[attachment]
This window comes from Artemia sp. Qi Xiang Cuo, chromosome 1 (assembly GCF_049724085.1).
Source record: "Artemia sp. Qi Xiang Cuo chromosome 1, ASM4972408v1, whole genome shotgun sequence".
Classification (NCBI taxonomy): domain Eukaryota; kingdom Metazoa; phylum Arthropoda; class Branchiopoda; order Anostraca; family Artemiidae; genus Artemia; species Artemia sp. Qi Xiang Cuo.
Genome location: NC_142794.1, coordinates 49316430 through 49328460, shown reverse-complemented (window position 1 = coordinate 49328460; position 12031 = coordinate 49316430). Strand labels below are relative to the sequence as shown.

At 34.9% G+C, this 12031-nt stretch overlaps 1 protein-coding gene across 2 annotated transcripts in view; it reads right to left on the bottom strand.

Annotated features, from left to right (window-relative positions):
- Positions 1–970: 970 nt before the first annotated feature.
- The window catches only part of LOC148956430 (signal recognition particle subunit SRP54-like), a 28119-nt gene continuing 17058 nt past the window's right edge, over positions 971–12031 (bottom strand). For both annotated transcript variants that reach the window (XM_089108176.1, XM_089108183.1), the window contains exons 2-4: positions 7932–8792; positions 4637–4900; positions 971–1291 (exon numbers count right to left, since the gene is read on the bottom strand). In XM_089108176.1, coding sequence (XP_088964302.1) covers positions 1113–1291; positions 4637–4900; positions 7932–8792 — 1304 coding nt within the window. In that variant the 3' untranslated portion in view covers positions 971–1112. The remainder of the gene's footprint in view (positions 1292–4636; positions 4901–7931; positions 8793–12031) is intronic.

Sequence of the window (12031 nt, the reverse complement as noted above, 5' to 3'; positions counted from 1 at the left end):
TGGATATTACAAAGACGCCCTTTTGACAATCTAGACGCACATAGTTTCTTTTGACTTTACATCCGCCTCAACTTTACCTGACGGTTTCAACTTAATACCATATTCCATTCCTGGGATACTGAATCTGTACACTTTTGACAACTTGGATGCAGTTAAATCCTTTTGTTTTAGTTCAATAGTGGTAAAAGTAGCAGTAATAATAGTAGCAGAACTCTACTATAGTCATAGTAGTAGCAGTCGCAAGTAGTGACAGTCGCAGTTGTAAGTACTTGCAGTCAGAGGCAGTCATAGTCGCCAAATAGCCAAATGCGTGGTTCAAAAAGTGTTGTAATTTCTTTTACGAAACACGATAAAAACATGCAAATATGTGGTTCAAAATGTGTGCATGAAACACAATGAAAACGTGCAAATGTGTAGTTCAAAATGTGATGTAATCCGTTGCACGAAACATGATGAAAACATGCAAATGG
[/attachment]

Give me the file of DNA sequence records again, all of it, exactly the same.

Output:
This window comes from Artemia sp. Qi Xiang Cuo, chromosome 1 (assembly GCF_049724085.1).
Source record: "Artemia sp. Qi Xiang Cuo chromosome 1, ASM4972408v1, whole genome shotgun sequence".
Classification (NCBI taxonomy): domain Eukaryota; kingdom Metazoa; phylum Arthropoda; class Branchiopoda; order Anostraca; family Artemiidae; genus Artemia; species Artemia sp. Qi Xiang Cuo.
Genome location: NC_142794.1, coordinates 49316430 through 49328460, shown reverse-complemented (window position 1 = coordinate 49328460; position 12031 = coordinate 49316430). Strand labels below are relative to the sequence as shown.

At 34.9% G+C, this 12031-nt stretch overlaps 1 protein-coding gene across 2 annotated transcripts in view; it reads right to left on the bottom strand.

Annotated features, from left to right (window-relative positions):
- Positions 1–970: 970 nt before the first annotated feature.
- The window catches only part of LOC148956430 (signal recognition particle subunit SRP54-like), a 28119-nt gene continuing 17058 nt past the window's right edge, over positions 971–12031 (bottom strand). For both annotated transcript variants that reach the window (XM_089108176.1, XM_089108183.1), the window contains exons 2-4: positions 7932–8792; positions 4637–4900; positions 971–1291 (exon numbers count right to left, since the gene is read on the bottom strand). In XM_089108176.1, coding sequence (XP_088964302.1) covers positions 1113–1291; positions 4637–4900; positions 7932–8792 — 1304 coding nt within the window. In that variant the 3' untranslated portion in view covers positions 971–1112. The remainder of the gene's footprint in view (positions 1292–4636; positions 4901–7931; positions 8793–12031) is intronic.

Sequence of the window (12031 nt, the reverse complement as noted above, 5' to 3'; positions counted from 1 at the left end):
TGGATATTACAAAGACGCCCTTTTGACAATCTAGACGCACATAGTTTCTTTTGACTTTACATCCGCCTCAACTTTACCTGACGGTTTCAACTTAATACCATATTCCATTCCTGGGATACTGAATCTGTACACTTTTGACAACTTGGATGCAGTTAAATCCTTTTGTTTTAGTTCAATAGTGGTAAAAGTAGCAGTAATAATAGTAGCAGAACTCTACTATAGTCATAGTAGTAGCAGTCGCAAGTAGTGACAGTCGCAGTTGTAAGTACTTGCAGTCAGAGGCAGTCATAGTCGCCAAATAGCCAAATGCGTGGTTCAAAAAGTGTTGTAATTTCTTTTACGAAACACGATAAAAACATGCAAATATGTGGTTCAAAATGTGTGCATGAAACACAATGAAAACGTGCAAATGTGTAGTTCAAAATGTGATGTAATCCGTTGCACGAAACATGATGAAAACATGCAAATGG